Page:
ROME – Scuffles between pro-Kurdish demonstrators and Italian police broke out in Rome on Monday during Turkish President Recep Tayyip Erdogan’s official visit to the country.
Erdogan already had an audience with Pope Francis at the Vatican City and was later due to hold discussions with senior Italian officials.
But the hard-line leader’s trip prompted protests in central Rome, where police stood-off against demonstrators expressing their opposition to Turkey’s recent military operation against Kurdish militias in the Syrian enclave of Afrin.
The People’s Protection Unit (YPG) forces in control of Afrin are seen by Ankara as a terrorist group affiliated to the Turkey-based Kurdistan Workers’ Party (PKK) guerrilla organization.
Flags belonging to the YPG, the YPJ all-female unit, the PKK and of its founding member Abdullah Ocalan, who was imprisoned in Turkey, could all be seen at the protest as police moved in to disperse the crowds.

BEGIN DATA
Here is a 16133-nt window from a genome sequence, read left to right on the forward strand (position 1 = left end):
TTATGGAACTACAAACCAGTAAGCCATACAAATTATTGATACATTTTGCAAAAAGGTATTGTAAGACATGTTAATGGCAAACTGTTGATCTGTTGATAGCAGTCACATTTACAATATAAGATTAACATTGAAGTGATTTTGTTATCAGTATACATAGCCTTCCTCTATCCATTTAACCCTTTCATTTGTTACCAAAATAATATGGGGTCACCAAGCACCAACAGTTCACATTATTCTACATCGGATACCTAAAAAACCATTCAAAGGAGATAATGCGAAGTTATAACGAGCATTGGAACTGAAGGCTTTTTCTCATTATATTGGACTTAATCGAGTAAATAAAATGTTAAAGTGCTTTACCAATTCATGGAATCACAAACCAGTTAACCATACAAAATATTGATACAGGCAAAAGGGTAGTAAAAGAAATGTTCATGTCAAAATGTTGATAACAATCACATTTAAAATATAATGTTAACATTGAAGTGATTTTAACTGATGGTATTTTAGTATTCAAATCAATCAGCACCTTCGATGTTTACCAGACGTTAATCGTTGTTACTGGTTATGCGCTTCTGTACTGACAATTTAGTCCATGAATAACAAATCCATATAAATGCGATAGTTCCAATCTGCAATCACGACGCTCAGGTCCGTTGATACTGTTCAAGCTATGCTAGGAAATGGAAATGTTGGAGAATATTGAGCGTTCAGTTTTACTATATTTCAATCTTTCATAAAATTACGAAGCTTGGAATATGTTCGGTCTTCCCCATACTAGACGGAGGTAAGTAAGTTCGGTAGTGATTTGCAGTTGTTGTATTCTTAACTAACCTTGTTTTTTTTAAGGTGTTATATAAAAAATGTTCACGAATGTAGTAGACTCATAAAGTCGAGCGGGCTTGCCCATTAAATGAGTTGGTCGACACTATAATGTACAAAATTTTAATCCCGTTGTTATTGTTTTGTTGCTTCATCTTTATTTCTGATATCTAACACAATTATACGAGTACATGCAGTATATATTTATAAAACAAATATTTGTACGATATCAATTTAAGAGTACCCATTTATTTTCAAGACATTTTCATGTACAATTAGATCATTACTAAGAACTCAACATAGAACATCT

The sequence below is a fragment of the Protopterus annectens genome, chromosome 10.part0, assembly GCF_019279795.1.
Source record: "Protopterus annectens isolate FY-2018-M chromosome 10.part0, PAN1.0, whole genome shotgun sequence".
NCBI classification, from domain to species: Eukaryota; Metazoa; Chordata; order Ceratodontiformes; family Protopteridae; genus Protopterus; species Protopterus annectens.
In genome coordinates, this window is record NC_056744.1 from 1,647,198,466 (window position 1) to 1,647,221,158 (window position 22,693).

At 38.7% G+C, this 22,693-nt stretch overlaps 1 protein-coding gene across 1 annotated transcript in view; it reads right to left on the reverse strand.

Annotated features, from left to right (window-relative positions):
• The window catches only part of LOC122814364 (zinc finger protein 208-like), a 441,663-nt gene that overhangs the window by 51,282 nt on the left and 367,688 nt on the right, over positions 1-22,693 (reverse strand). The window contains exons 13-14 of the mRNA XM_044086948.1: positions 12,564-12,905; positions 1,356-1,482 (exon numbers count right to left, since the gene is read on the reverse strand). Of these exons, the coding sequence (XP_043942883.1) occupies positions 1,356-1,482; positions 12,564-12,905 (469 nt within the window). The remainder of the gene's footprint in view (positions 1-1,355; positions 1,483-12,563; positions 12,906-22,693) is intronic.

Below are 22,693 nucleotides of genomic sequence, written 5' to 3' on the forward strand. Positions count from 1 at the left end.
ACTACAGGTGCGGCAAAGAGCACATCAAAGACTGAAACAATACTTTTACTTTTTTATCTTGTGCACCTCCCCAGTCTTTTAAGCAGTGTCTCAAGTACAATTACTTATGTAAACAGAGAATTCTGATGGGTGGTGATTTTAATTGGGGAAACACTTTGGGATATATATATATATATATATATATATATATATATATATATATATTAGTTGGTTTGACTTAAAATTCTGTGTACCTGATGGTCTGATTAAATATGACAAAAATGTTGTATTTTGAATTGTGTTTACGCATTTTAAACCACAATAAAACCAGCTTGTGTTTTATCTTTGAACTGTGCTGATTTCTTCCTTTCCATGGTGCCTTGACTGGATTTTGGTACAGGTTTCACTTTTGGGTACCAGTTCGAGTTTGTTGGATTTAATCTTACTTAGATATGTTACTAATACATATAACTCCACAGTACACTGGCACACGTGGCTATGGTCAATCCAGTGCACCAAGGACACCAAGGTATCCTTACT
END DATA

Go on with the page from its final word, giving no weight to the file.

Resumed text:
At least one man was injured in the scuffle, although it was not clear who or what inflicted his apparent light head wound.
Erdogan has recently ramped up his military rhetoric against the Kurdish forces in northern Syria and seeks to create a buffer zone long his country’s shared border.
His campaign is complicated, however, by the United States policy of backing the YPG in the fight against the Islamic State terror organization.